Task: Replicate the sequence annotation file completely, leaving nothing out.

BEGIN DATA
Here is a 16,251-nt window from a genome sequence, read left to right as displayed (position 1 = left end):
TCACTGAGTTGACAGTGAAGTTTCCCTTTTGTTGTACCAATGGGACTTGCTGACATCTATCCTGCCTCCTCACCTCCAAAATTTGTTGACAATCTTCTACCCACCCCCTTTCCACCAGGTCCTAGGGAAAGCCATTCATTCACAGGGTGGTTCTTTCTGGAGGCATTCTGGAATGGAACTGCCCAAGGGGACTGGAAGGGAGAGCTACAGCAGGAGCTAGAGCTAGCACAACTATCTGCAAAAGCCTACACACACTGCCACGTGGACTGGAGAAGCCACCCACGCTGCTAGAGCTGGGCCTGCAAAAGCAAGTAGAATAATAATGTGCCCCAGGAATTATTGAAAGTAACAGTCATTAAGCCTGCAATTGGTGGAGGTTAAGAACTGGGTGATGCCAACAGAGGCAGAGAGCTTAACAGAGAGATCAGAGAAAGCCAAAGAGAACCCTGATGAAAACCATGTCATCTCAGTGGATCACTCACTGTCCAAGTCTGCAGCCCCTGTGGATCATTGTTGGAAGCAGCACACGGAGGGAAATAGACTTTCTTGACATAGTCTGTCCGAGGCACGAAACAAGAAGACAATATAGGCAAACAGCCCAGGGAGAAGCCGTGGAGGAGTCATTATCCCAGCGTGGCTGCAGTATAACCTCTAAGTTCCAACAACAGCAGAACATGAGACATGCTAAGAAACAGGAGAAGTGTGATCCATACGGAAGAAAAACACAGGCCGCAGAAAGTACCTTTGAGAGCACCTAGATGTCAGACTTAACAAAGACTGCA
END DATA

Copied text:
Here is a 16,251-nt window from a genome sequence, read left to right as displayed (position 1 = left end):
TCACTGAGTTGACAGTGAAGTTTCCCTTTTGTTGTACCAATGGGACTTGCTGACATCTATCCTGCCTCCTCACCTCCAAAATTTGTTGACAATCTTCTACCCACCCCCTTTCCACCAGGTCCTAGGGAAAGCCATTCATTCACAGGGTGGTTCTTTCTGGAGGCATTCTGGAATGGAACTGCCCAAGGGGACTGGAAGGGAGAGCTACAGCAGGAGCTAGAGCTAGCACAACTATCTGCAAAAGCCTACACACACTGCCACGTGGACTGGAGAAGCCACCCACGCTGCTAGAGCTGGGCCTGCAAAAGCAAGTAGAATAATAATGTGCCCCAGGAATTATTGAAAGTAACAGTCATTAAGCCTGCAATTGGTGGAGGTTAAGAACTGGGTGATGCCAACAGAGGCAGAGAGCTTAACAGAGAGATCAGAGAAAGCCAAAGAGAACCCTGATGAAAACCATGTCATCTCAGTGGATCACTCACTGTCCAAGTCTGCAGCCCCTGTGGATCATTGTTGGAAGCAGCACACGGAGGGAAATAGACTTTCTTGACATAGTCTGTCCGAGGCACGAAACAAGAAGACAATATAGGCAAACAGCCCAGGGAGAAGCCGTGGAGGAGTCATTATCCCAGCGTGGCTGCAGTATAACCTCTAAGTTCCAACAACAGCAGAACATGAGACATGCTAAGAAACAGGAGAAGTGTGATCCATACGGAAGAAAAACACAGGCCGCAGAAAGTACCTTTGAGAGCACCTAGATGTCAGACTTAACAAAGACTGCA